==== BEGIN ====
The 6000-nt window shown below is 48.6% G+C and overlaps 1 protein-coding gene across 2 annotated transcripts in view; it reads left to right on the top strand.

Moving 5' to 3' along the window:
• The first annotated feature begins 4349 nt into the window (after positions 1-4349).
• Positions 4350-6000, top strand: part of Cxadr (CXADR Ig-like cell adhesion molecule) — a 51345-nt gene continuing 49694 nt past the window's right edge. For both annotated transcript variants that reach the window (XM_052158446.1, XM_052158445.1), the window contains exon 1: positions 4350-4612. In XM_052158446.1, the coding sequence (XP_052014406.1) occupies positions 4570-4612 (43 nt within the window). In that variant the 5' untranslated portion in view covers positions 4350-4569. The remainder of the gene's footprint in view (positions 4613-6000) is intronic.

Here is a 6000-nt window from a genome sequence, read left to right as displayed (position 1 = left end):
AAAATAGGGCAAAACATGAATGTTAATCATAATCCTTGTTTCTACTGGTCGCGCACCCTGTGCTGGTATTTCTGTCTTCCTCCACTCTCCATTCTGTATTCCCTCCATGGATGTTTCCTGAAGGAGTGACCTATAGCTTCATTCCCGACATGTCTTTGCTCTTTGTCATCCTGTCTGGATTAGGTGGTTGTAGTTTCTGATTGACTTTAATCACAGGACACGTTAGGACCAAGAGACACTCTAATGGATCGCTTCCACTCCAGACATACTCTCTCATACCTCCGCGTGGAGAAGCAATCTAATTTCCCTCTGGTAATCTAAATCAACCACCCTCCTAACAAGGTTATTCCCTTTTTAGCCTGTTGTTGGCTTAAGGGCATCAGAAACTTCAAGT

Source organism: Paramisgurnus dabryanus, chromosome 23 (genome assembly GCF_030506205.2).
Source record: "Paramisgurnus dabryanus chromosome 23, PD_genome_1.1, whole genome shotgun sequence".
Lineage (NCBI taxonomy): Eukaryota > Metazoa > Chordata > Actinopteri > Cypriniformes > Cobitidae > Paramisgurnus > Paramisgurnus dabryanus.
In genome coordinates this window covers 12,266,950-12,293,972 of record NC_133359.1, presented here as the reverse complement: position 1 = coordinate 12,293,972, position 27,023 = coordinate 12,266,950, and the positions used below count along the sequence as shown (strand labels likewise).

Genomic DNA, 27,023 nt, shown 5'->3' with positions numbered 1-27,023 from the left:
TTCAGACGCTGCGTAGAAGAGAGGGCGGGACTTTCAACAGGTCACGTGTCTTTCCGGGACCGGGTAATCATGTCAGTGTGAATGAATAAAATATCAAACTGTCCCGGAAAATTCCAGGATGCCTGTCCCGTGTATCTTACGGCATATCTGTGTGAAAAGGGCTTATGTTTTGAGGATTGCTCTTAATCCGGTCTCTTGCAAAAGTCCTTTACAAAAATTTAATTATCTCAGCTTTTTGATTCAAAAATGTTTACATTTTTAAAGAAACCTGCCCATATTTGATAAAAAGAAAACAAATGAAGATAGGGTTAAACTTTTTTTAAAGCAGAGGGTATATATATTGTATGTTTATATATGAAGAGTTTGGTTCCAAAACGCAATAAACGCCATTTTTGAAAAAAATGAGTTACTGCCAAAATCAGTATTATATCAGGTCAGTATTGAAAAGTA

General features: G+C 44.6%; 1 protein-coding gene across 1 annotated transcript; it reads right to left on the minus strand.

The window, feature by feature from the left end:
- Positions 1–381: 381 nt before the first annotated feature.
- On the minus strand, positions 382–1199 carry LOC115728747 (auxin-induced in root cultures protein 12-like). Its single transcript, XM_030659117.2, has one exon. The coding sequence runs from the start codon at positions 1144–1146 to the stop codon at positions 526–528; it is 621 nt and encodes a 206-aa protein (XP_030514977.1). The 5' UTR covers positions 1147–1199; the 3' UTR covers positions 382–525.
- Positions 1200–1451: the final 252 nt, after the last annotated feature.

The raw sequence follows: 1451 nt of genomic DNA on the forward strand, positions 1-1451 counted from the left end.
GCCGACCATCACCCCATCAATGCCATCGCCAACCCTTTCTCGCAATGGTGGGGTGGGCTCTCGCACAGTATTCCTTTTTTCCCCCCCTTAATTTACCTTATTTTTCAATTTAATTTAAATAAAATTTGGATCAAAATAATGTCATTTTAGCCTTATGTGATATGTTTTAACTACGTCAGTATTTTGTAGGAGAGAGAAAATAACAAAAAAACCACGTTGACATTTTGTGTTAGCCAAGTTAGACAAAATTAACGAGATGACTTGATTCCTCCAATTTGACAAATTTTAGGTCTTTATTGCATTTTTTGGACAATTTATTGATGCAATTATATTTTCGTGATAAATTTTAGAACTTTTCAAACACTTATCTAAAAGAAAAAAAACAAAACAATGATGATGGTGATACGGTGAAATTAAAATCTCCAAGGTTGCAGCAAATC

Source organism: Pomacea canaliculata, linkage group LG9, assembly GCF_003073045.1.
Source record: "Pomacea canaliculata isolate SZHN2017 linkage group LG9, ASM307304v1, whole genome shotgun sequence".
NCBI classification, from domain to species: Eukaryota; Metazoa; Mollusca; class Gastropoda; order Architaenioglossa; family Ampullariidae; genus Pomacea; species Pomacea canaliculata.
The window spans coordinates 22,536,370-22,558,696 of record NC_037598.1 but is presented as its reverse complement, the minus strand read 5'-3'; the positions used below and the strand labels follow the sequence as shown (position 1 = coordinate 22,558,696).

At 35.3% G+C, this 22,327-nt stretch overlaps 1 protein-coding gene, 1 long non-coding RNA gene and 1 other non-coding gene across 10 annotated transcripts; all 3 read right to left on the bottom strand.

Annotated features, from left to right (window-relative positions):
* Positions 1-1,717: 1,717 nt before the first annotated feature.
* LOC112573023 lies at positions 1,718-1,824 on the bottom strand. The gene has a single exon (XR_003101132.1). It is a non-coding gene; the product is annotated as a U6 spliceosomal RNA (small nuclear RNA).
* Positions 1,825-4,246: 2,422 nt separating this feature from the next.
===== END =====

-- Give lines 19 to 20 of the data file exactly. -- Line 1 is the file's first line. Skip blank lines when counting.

GCCGACCATCACCCCATCAATGCCATCGCCAACCCTTTCTCGCAATGGTGGGGTGGGCTCTCGCACAGTATTCCTTTTTTCCCCCCCTTAATTTACCTTATTTTTCAATTTAATTTAAATAAAATTTGGATCAAAATAATGTCATTTTAGCCTTATGTGATATGTTTTAACTACGTCAGTATTTTGTAGGAGAGAGAAAATAACAAAAAAACCACGTTGACATTTTGTGTTAGCCAAGTTAGACAAAATTAACGAGATGACTTGATTCCTCCAATTTGACAAATTTTAGGTCTTTATTGCATTTTTTGGACAATTTATTGATGCAATTATATTTTCGTGATAAATTTTAGAACTTTTCAAACACTTATCTAAAAGAAAAAAAACAAAACAATGATGATGGTGATACGGTGAAATTAAAATCTCCAAGGTTGCAGCAAATC

Source organism: Pomacea canaliculata, linkage group LG9, assembly GCF_003073045.1.